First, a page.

Free resume writing tips

To stand out of the crowd in the field of employment one should know the dexterity of creating a bond with one’s perspective employer. Since most employers spend a few minutes (or less!) looking over each resume they receive, it’s important to package your credentials in an appealing and concise format.

Make your own resume more compelling — by selling your strengths to employers! The goal of your resume is to make an employer want to interview you. It’s a powerful marketing tool that promotes who you are, what you want to do, and the value you will bring to an organization. Tailor it for each individual position. Usually it does not entail too much extra work. It is more a question of emphasizing certain things and de-emphasizing others based on the values placed highly by that employer. The best way to select information that belongs on your resume is to think like an employer. Ask yourself, “If I were hiring a person for this position, what training and experience would be related” Give brief, specific, positive information that would be of interest to your next employer. Do not give unrelated or negative information. Your resume writing can either make or break a job opportunity.


Your resume introduces you to potential employers. Find out how to write one that will make a good impression. Learn about different resume formats.
There is no right or wrong format, as long as your resume is concise, readable, and presents your qualifications in the best possible light.
Reverse Chronological resumes work best for people who have a strong, continuing work history with progressively more responsible positions. Presents material in reverse chronological order starting with the most recent job and then working backwards. Highlights the progress you’ve made in your jobs. unctional resumes work best for entry level, career changes, and those with gaps in their work history. Emphasizes your skills and accomplishments by listing experiences by major functional areas. Skills and accomplishment oriented resumes may be more effective by showing the employer what you can do for him or her based on education, training, or prior experience and accomplishments. Your resume is a profile of your skills, job experience and accomplishments. It is your opportunity to emphasize your strengths, education and talents. Combination resumes combine the chronological and functional formats to highlight selected jobs. A combination of the two may be used to highlight your experience or accomplishments gained from multiple jobs, or career changes. There are 3 popular online resume formats used widely today. These online resume formats include ASCII Text, HTML and PDF.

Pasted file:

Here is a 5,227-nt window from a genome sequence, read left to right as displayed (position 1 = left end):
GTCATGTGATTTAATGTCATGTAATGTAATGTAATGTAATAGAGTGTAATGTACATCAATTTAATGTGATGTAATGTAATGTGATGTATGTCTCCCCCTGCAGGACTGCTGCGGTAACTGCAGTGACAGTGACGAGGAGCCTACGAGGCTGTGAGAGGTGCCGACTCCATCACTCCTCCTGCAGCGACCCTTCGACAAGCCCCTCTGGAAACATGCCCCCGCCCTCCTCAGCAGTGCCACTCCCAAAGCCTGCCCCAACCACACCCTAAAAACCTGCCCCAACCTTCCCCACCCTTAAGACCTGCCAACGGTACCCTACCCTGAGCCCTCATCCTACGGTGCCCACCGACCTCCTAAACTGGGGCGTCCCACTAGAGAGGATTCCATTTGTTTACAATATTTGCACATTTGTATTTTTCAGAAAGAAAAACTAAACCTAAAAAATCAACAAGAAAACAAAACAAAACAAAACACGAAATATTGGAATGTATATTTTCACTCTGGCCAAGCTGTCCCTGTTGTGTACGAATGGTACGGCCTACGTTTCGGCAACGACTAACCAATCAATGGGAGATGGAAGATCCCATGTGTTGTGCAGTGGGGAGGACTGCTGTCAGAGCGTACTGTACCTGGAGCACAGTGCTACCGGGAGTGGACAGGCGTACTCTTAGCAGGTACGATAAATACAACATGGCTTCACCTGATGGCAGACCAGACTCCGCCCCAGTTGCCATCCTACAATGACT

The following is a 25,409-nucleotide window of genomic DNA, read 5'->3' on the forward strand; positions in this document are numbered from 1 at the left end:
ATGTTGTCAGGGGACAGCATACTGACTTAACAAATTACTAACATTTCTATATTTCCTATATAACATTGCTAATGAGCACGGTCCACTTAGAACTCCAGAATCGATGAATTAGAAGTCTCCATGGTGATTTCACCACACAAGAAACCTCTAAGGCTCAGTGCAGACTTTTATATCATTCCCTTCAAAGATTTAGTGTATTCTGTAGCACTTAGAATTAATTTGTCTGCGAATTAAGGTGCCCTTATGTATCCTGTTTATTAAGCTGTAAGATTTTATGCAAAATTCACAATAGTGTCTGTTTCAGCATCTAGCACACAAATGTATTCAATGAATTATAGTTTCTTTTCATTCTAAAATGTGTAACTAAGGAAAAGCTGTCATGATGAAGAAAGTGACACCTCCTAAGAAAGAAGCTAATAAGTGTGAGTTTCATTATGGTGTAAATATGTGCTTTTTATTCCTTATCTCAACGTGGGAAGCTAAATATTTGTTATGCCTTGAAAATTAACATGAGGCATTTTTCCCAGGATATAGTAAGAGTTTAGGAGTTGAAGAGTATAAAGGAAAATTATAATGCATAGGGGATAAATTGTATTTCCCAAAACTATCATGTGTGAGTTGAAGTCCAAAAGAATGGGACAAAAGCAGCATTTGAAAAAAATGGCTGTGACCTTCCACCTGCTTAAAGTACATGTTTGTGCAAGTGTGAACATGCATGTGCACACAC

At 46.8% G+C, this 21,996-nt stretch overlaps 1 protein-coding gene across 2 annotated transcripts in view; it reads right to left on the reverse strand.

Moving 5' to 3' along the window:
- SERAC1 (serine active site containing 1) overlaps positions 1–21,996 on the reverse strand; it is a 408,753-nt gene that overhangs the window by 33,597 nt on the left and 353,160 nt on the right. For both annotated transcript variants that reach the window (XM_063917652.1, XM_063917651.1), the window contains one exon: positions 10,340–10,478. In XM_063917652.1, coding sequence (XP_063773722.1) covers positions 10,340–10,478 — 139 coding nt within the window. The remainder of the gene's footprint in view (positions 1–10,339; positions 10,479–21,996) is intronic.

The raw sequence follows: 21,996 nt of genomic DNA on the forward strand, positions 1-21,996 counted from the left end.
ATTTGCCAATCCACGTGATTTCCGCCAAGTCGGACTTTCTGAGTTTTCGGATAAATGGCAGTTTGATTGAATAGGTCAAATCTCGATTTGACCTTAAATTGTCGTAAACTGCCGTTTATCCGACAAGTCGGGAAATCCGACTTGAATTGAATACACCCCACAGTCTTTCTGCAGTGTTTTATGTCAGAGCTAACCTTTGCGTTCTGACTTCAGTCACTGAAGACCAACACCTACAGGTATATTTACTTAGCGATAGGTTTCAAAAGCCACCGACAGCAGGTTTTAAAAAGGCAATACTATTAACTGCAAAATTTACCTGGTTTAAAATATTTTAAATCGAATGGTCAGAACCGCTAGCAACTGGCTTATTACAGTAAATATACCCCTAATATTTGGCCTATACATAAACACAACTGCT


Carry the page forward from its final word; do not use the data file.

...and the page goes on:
ASCII Text is basic text that you would use in an email message. HTML is markup language that used to build web pages. The PDF format is Adobe’s format for presenting documents that are embedded within page and cannot be edited. PDF’s are formatted more like a graphical picture, with improved formatting for viewing text images.

Some basics

· Use 8-1/2″ x 11″ paper, 1-2 pages
· Choose ivory, white, cream, buff or light gray paper
· Use personal computer, word processor, typewriter or typesetting
· Keep margins 1″ wide at sides and bottom
· Check for and correct any spelling, punctuation, typing or grammatical
· Write short and to-the-point statements
· Keep it brief; write a summary, not a life history!
· Use short phrases beginning with action words to demonstrate
accomplishments and results
· Provide positive and honest information
· Use a simple, professional, easy-to-read style

· Emphasize important information by underlining or using capital letters when
appropriate, but don’t overdo it.
· Don’t list wages, company street addresses, references, salary
requirements, personal problems
· Provide examples of your qualifications

10 common pitfalls to avoid when preparing your résumé:

1. Your résumé should show a clear match between your skills and experience and the job’s requirements. A general résumé with no sharp focus is not seen as competitive. Why are you the best person for this particular position?
2. A solid résumé is much more than a summary of your professional experience; it’s a tool to market yourself. Avoid phrases like “responsibilities included” or “duties included.” Your résumé should not be a laundry list of your duties but rather an announcement of your major accomplishments. Information on a résumé should be listed in order of importance to the reader. Don’t ask employers to wade through your hobbies first. Dates of employment are not as important as job titles.
3. Education should be emphasized if you are freshly out of school and have little work experience; otherwise, put it at the end. If your résumé is difficult to read or key information is buried, it’s more likely to be cast aside.
4. Résumés that go too far back into the job seeker’s work history can put that person at risk for possible age discrimination. Does anyone really need to read about your high school job bagging groceries, especially when that was 20 years ago? The rule of thumb for someone at a senior level is to list about the last 15 years worth of professional experience.
5. Don’t forget to bullet the important skills that make you a standout in your field. Your objective is to play up the value that you will bring to a prospective employer. Emphasize how you will add worth to the company, not the reason you want the job. Employers are looking for someone to enhance the organization, not their own résumé.
6. Try to stay away from the cookie-cutter résumé templates that employers see constantly. Show a little imagination when writing and designing your résumé. But don’t overdo it. Overly artistic or tiny fonts are a no-no, since they’re hard to read and don’t scan or photocopy well.